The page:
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"Flushable" wipes fouling up the waterworks

Just because something says it's "flushable" doesn't mean it won't cause problems

A backed-up sink or toilet is bad enough but entire sewer systems are getting clogged up by pre-moistened "personal wipes" and other consumer products that claim to be "flushable."

The items, which also include baby wipes, paper towels and dental floss are becoming a major headache for utilities around the world. Just a few weeks ago, a huge 15-ton blob of congealed fat and wipes -- quickly dubbed a "fatberg" -- lodged in a drain, causing no end of problems. 

“Just because you can flush it doesn’t mean you should,” said I.J. Hudson, a spokesman for the Washington Suburban Sanitary Commission, according to the Washington Post, which said super-soft toilet paper and the toilet-cleaning wands that have "pop-off" heads are also contributing to the problem. Condoms and feminine hygiene products also belong on the list, sewer experts say.

Hudson said his agency, which serves about 1.8 million residents in the Maryland suburbs of Washington, has had to spend more than $1 million to install heavy-duty grinders to keep the effluvia from clogging up its system.

Downstream clogs are not only expensive for utilities, of course. They can cause sewer backups into homes and businesses that can't be cured by a simple call to Roto-Rooter. Sewer backups can also result in raw sewage being dumped into rivers and oceans.

Doesn't mean much

The fact is, the "flushable" label as it's used today doesn't mean much. said Dennis Thomasson, director of emergency response and metro operations for the Louisville, Ky., Metropolitan Sewer District.

All the “flushable” label really seems to mean is it can fit down the plumbing inside a toilet, Thomasson told the Louisville Courier-Journal.

“We are asking our customers not to put anything in the sanitary sewer system that doesn’t belong there,” he said. “And what belongs there is toilet tissue, human waste and water.”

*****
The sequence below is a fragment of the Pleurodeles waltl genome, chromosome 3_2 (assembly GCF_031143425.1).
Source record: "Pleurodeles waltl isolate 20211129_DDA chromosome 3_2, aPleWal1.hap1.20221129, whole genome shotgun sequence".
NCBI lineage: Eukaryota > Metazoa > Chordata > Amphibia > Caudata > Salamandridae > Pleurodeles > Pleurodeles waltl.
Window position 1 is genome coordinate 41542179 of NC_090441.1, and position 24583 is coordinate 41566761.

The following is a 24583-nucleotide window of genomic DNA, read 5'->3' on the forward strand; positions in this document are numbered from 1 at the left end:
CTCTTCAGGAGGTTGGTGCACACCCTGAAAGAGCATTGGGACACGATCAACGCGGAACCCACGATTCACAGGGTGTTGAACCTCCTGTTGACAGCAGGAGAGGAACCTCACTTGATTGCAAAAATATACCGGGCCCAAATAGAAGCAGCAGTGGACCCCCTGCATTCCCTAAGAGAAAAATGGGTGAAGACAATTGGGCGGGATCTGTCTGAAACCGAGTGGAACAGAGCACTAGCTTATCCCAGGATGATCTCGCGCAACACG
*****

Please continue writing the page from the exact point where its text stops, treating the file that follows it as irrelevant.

The Federal Trade Commission has taken an interest in the matter and has asked manufacturers for information about the "flushable" claims on their labels.

A trade group, the Association of the Nonwoven Fabrics Industry, is also working on the issue and recently issued guidelines that suggest manufacturers subject their products to seven tests before declaring them "flushable." They suggest adding "Do Not Flush" logos to products that don't pass the tests.

But the association -- official slogan: "Advancing nonwovens worldwide" --is also gleeful about the growing popularity of its members' products.

“We are pleasantly surprised by the unrelenting growth of the disposable nonwovens wipes industry, even during these challenging economic times for consumers and businesses,” said Brad Kalil, the group's marketing director. 

"In the consumer wipes segment, which accounts for two-thirds of the tonnage, we still see sustained growth in the mature baby wipes category; while both household and personal wipes expanded at a rapid rate, not only through broader usage but also with continuous product innovation,” Kalil said, forecasting 16% annual increases over the next several years.

What to do

How do you know if the wipes and other products you're using are flushable? The simplest answer comes from Cynthia Finley, director of regulatory affairs for the National Association of Clean Water Agencies, which represents wastewater utilities in Washington, D.C.

“Until we are sure that all wipes that are labeled as "flushable" are truly safe for the sewer system, it is best to throw them (all) away in a trash can,” she said.

Don Wasko, who runs the wastewater system in Carlsbad, Calif., put it even more simply.

“If it’s not pee, poop or toilet paper, don’t flush it,” Wasko said.

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